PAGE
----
The Bachelors

 

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A film that portrays coping with bereavement but suffers from a split personality.


Bachelors, The

Josh Wiggins and Odeya Rush

 

Making a fair assessment of this film is unusually difficult because its storytelling fluctuates between two levels. The tale told by Kurt Voelker as writer/director is one that stems from the death of a devoted wife and mother due to cancer after thirty-three years of marriage. The widower is Bill Palet (a bearded J. K. Simmons). He is a teacher who welcomes the chance offered by a headmaster, an old acquaintance, to move to California and to take up a post there. However, the change of scene does nothing to alleviate his deep and continuing grief although in time Bill does become friendly with Carine Roussel (Julie Delpy) who, having come from France, teaches French in this school. Bill's teenage son, Wes (Josh Wiggins), is now one of those in her class and, more successful than his father in overcoming their loss, he makes friends among the students and eventually finds himself attracted to a fellow pupil, Lacy (Odeya Rush). Lacy is a troubled girl suffering from tensions at home since her parents are in the process of divorcing.

 

In its early stages, The Bachelors comes across not ineffectively as a study of bereavement and of the need to move on even if it does lack the extra depth and subtlety of the best of American independent cinema. We soon sense that the storyline will encompass two potential romances that could provide a form of healing: one between Wes and Lacy, rather conventionally handled, and the other involving Bill and Carine which develops despite Bill being much the older. If that sounds somewhat too neat and fictional, reservations are kept at bay by the conviction that J. K. Simmons brings to what is the central role and by his efforts being matched by Julie Delpy's admirably judged performance. Furthermore, Voelker is prepared to confront aspects of the situation that he might have avoided: Bill Palet's extensive grief turns into a severe depression, but even before that happens his therapist (Harold Perrineau) sees in him a sense of guilt for having survived his wife which has resulted in a wish to punish himself by not moving on despite his claims to the contrary. The film shows us too how, by allowing this feeling to take over, Bill is letting down his son just when he needs his father's support.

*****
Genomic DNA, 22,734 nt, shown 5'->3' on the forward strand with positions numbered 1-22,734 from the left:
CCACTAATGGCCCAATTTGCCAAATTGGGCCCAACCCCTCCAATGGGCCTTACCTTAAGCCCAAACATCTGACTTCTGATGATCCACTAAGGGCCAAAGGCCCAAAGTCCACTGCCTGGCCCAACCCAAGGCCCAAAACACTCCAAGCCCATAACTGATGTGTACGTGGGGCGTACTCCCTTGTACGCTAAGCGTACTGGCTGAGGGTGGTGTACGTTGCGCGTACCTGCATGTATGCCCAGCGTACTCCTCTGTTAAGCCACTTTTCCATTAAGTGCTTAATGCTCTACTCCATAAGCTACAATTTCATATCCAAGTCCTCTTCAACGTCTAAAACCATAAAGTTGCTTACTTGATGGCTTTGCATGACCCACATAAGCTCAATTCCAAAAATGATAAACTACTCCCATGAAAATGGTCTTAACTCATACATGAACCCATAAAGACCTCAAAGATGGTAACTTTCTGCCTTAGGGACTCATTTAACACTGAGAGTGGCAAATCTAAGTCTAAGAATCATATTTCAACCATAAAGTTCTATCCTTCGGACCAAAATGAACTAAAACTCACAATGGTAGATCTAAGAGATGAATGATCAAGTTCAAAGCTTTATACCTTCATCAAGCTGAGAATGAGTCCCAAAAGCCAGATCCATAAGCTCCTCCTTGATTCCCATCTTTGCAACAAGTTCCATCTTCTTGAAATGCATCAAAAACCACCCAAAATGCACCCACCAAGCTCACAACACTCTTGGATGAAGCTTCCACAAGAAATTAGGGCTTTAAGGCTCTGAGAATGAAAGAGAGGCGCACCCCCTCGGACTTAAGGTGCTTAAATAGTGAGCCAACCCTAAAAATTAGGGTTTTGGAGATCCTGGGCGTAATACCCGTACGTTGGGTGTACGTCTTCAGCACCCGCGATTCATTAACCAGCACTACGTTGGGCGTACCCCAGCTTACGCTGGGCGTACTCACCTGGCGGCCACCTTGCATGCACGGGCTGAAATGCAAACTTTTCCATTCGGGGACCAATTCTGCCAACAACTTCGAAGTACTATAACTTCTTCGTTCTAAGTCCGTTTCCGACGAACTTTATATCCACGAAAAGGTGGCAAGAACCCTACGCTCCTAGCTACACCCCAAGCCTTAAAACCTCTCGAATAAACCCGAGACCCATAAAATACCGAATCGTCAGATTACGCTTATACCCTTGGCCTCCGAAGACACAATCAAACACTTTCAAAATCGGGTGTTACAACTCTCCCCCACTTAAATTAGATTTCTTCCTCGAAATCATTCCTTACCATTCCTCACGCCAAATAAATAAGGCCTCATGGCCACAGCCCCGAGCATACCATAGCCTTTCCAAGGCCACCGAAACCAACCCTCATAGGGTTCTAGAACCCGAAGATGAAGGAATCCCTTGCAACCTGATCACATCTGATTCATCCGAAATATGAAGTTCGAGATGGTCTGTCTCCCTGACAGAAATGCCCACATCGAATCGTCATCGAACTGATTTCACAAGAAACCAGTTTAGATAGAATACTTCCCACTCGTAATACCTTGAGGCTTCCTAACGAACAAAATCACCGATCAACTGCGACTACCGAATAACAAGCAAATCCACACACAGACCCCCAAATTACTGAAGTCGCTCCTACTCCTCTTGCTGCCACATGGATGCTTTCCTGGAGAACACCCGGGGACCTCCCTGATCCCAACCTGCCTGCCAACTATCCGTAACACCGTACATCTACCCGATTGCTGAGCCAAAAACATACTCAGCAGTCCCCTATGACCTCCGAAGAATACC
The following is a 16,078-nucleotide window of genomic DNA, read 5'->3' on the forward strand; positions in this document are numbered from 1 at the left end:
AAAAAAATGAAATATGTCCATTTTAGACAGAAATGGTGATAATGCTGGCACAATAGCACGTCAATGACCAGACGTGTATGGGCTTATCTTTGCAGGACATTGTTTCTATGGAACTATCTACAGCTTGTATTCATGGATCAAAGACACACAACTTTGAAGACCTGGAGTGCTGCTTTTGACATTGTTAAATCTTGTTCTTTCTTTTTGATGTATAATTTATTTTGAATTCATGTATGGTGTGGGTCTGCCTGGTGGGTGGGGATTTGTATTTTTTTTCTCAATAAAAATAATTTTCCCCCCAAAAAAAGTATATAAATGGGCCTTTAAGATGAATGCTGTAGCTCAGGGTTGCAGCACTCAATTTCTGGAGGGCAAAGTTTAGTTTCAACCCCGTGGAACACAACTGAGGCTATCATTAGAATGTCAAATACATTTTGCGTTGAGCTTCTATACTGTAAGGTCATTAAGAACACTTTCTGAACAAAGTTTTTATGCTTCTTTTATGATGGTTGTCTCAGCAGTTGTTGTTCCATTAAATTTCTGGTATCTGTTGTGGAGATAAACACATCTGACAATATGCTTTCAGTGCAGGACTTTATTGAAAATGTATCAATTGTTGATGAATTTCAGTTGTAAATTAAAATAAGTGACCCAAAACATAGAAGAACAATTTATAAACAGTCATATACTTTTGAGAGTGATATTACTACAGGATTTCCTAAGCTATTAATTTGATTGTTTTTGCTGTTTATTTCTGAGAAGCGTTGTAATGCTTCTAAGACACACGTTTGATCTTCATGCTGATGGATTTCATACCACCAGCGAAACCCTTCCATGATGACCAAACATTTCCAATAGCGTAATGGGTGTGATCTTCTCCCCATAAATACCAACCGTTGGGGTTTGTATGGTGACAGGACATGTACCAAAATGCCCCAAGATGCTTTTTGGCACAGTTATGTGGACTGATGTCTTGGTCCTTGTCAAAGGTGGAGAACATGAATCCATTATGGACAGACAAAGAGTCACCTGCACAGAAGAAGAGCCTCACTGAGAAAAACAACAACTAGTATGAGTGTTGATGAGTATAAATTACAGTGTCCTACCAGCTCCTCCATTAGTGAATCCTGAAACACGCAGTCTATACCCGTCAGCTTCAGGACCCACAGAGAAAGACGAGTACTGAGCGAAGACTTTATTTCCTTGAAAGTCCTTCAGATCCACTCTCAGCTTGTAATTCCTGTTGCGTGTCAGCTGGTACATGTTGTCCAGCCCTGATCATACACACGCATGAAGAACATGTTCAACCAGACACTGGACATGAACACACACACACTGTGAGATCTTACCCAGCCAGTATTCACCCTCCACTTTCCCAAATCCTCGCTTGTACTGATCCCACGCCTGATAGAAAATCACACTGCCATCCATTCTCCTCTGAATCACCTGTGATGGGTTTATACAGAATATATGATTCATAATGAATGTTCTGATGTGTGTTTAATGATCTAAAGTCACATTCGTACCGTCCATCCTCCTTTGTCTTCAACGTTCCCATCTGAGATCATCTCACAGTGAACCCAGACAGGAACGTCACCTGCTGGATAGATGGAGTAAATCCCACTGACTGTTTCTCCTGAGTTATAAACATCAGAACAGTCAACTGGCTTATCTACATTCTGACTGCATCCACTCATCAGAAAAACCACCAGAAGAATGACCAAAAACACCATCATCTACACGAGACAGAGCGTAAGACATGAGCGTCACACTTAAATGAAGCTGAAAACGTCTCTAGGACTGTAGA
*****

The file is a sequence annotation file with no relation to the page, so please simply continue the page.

There is enough here to hold out the hope that this film will work as a drama of some insight, but by the later stages of the story it becomes all too clear that Voelker ultimately wants to reach a climax that offers facile uplift. Wes may be driven to confront his father, but once he does so the effect is magical. Indeed every plot thread move towards a happy ending during which time Wes in intercut footage even takes part in a cross-country run and emerges as the winner. Add that the film ends with the cast tucking into ice creams while a song plays on the soundtrack and it is evident that the feel-good aspect has won out. The fact remains that audiences who like films that function on this cosy level may lap it all up, right down to the father/son reconciliation beloved of American viewers. So for some the film will work, whereas for others the quality contributions by Simmons and Delpy will have been sacrificed in the quest for ultimate escapist appeal.

 

MANSEL STIMPSON

 

Cast: J.K. Simmons, Josh Wiggins, Odeya Rush, Kevin Dunn, Julie Delpy, Harold Perrineau, Kimberley Crandall, Tyrel Jackson Williams, Jae Head, Kitana Turnbull, Charlie Depew, Jean Louisa Kelly.

 

Dir Kurt Voelker, Pro Matthew Baer, Joseph McKelheer, Bill Kiely and George Parra, Screenplay Kurt Voelker, Ph Antonio Riestra, Pro Des Richard Sherman, Ed Anita Brandt Burgoyne, Music Joel P. West, Costumes Camille Benda.

 

Peregrine Entertainment Capital/Windowseat Entertainment/Matt Baer Films-Bulldog Film Distribution.
100 mins. USA. 2016. Rel: 30 March 2018. Cert. 15.